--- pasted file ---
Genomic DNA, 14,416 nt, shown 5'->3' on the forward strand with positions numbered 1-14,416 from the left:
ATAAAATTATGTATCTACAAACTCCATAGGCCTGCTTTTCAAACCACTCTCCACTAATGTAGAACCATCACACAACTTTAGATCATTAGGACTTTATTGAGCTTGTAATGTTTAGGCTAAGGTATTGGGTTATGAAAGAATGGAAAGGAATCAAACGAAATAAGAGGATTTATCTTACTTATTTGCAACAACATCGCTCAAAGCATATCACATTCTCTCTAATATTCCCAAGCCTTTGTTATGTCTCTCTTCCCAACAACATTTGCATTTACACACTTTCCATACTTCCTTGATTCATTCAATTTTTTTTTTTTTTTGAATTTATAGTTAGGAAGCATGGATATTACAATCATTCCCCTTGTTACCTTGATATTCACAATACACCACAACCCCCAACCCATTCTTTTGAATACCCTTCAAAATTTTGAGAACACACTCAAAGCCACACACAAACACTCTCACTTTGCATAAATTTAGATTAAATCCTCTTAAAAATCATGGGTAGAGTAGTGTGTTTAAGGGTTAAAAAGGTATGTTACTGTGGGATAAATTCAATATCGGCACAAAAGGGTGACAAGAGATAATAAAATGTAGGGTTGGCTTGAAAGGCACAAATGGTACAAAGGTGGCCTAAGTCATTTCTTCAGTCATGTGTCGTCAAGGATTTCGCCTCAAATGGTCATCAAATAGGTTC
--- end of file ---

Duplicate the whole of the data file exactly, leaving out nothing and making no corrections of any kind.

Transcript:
Genomic DNA, 14,416 nt, shown 5'->3' on the forward strand with positions numbered 1-14,416 from the left:
ATAAAATTATGTATCTACAAACTCCATAGGCCTGCTTTTCAAACCACTCTCCACTAATGTAGAACCATCACACAACTTTAGATCATTAGGACTTTATTGAGCTTGTAATGTTTAGGCTAAGGTATTGGGTTATGAAAGAATGGAAAGGAATCAAACGAAATAAGAGGATTTATCTTACTTATTTGCAACAACATCGCTCAAAGCATATCACATTCTCTCTAATATTCCCAAGCCTTTGTTATGTCTCTCTTCCCAACAACATTTGCATTTACACACTTTCCATACTTCCTTGATTCATTCAATTTTTTTTTTTTTTTGAATTTATAGTTAGGAAGCATGGATATTACAATCATTCCCCTTGTTACCTTGATATTCACAATACACCACAACCCCCAACCCATTCTTTTGAATACCCTTCAAAATTTTGAGAACACACTCAAAGCCACACACAAACACTCTCACTTTGCATAAATTTAGATTAAATCCTCTTAAAAATCATGGGTAGAGTAGTGTGTTTAAGGGTTAAAAAGGTATGTTACTGTGGGATAAATTCAATATCGGCACAAAAGGGTGACAAGAGATAATAAAATGTAGGGTTGGCTTGAAAGGCACAAATGGTACAAAGGTGGCCTAAGTCATTTCTTCAGTCATGTGTCGTCAAGGATTTCGCCTCAAATGGTCATCAAATAGGTTC